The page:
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What Does Religion Have To Do With Wall Street Pay?

October 16, 2010

What does religion have to do with Wall Street pay?

Nothing? A lot? Everything?

Or is this just a trick question.

Actually - it's all of the above.

How can that be?

Check out this article from Money Central on msn.com, titled Wall Street pay expected to rise.

If you're like a lot of people - myself included - this topic will likely get you at least a little upset. But - that's not the point. The reason I'm pointing it out is this sentence:

"Until focus of these institutions changes from revenue generation to long-term shareholder value, we will see these outrageous pay packages and compensation levels," said Charles Elson, the director of the Weinberg Center for Corporate Governance at the University of Delaware.

That reminds me of something I learned in a graduate economics class. The premise of the instructor was that "greed is good". Really?

You know what? He was right!

But - there was one really big caveat to what he said.

The entire statement was -- "Greed is good - if one has a really long term view".

His point was that corporations were too focused on short term profits. They needed to be more interested in what was good for the long term life of the company - it's employees - its stockholders - its customers - everybody. Then they would be willing to do things that may not seem to be in their best interest as far as the next quarter's profit results. But it would be good for the company in the long run.

That was quite a few years ago. More than 25. It would seem that not much - if anything - has changed since then. Sad.

So - what's that got to do with religion?

Nothing - because churches aren't in business to make money. At least they shouldn't be.

A lot - because churches do have to survive, both in the short term & the long term - otherwise they will disappear just as surely as the poorly run business.

Everything - because both can have either a short term or a long term view of things.

As for the trick question part - it's the difference as to what that short or long term view is all about.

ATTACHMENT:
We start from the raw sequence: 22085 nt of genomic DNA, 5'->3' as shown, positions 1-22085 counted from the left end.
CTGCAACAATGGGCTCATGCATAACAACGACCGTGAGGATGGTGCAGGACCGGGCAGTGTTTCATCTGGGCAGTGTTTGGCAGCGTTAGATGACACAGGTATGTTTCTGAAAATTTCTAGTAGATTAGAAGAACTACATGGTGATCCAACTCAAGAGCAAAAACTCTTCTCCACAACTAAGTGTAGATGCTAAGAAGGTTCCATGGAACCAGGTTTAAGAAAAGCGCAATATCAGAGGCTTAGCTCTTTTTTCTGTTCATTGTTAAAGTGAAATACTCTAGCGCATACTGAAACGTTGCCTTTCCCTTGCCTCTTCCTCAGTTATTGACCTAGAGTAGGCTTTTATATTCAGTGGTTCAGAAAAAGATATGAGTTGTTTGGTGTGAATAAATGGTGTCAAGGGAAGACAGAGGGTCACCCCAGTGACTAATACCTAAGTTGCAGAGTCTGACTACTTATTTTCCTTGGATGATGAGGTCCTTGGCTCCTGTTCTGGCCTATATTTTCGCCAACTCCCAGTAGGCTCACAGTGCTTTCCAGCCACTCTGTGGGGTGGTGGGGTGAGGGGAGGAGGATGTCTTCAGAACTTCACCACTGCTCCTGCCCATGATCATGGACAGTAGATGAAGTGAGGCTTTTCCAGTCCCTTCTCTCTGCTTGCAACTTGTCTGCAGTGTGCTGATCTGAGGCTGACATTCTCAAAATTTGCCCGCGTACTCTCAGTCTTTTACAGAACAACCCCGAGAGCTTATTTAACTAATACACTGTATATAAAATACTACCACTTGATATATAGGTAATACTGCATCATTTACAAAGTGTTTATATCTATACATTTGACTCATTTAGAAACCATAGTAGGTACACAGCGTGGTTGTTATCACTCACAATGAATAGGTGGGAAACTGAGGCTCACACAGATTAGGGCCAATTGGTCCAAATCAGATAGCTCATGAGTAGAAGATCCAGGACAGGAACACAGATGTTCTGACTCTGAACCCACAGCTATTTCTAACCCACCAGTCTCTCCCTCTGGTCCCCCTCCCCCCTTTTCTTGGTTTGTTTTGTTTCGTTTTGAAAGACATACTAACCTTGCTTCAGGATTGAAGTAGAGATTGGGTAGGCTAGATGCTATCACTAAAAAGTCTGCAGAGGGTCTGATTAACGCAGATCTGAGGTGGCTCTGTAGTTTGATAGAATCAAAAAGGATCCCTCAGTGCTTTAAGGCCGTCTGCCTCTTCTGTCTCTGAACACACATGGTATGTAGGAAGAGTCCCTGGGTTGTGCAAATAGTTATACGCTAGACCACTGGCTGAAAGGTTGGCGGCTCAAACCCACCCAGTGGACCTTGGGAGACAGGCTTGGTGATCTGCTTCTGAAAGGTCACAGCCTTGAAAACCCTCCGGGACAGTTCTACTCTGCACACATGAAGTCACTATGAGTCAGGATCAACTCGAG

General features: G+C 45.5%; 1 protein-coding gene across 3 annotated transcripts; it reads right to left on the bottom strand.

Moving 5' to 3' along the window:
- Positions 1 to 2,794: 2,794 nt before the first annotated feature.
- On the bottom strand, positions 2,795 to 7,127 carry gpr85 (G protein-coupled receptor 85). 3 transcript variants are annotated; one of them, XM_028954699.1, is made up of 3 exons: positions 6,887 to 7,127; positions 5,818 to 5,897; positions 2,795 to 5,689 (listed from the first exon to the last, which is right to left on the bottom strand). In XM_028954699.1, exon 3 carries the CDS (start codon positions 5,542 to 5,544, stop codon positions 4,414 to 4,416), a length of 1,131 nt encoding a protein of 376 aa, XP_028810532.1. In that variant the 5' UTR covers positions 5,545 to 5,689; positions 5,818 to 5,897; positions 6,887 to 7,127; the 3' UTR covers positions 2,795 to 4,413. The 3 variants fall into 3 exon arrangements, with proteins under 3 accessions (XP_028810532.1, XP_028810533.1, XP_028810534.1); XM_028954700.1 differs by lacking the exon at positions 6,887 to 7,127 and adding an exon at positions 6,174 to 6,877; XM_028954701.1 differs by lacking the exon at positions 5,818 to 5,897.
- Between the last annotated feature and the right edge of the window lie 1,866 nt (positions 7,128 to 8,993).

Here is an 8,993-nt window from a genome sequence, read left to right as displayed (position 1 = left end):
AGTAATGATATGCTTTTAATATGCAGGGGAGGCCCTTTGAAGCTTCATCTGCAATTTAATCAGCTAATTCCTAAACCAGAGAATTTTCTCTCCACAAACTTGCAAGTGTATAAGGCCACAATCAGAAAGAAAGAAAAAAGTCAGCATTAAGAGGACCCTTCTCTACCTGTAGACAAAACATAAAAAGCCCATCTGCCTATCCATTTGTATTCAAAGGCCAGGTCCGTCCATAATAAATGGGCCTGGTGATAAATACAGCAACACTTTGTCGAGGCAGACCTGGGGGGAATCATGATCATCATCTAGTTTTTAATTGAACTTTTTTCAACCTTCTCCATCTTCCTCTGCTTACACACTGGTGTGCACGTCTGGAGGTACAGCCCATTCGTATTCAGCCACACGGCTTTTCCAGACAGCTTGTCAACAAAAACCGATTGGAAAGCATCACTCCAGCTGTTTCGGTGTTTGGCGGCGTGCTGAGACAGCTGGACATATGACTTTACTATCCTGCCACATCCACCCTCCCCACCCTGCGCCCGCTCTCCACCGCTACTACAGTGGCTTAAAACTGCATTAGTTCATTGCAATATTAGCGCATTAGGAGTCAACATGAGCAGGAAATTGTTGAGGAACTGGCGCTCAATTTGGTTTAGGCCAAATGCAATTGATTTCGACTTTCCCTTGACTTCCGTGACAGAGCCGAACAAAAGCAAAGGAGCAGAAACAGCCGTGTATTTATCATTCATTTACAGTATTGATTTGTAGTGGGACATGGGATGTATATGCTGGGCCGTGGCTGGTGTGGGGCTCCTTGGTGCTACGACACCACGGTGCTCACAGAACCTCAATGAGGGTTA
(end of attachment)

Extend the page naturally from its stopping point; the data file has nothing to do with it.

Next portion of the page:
For the business - it can / should be the things I mentioned above - it's employees, shareholders, customers, Etc.

For the churches - it's the souls of the people. After all - what is the church, but a group of people. It's not about the buildings - it's about the people.

In his book, Why Government Can’t Save You, John MacArthur talks about the short term view:

As noble as the desire to reform society may be, and as stirring as the emotions sometimes are when we’re involved in a political cause we really believe is right, those activities are not to be the Christian’s chief priorities. As we have seen in the previous chapters of this volume, God does not call the church to influence the culture by promoting legislation and court rulings that advance a scriptural point of view. Nor does He condone any type of radical activism that would avoid tax obligations, disobey or seek removal of government officials we don’t agree with, or spend an inordinate amount of time campaigning for a so-called Christian slate of candidates.

And isn't that what we keep seeing on TV and in the news.

If one watches Fox news - we see it as the "right" thing to do - support the conservative Christian candidates. If we can make sinful things illegal, people won't do them any more and then God will watch out for our country again. At least that's what they say.

If one watches most other TV news - we see the progressive liberals claiming that the religious right is trying to stomp on their rights and liberties by imposing their unconstitutional morals on an enlightened society that realizes those old morals are pretty much bigoted, racist, anti-woman, Etc. At least that's what they say.

And what does John MacArthur say?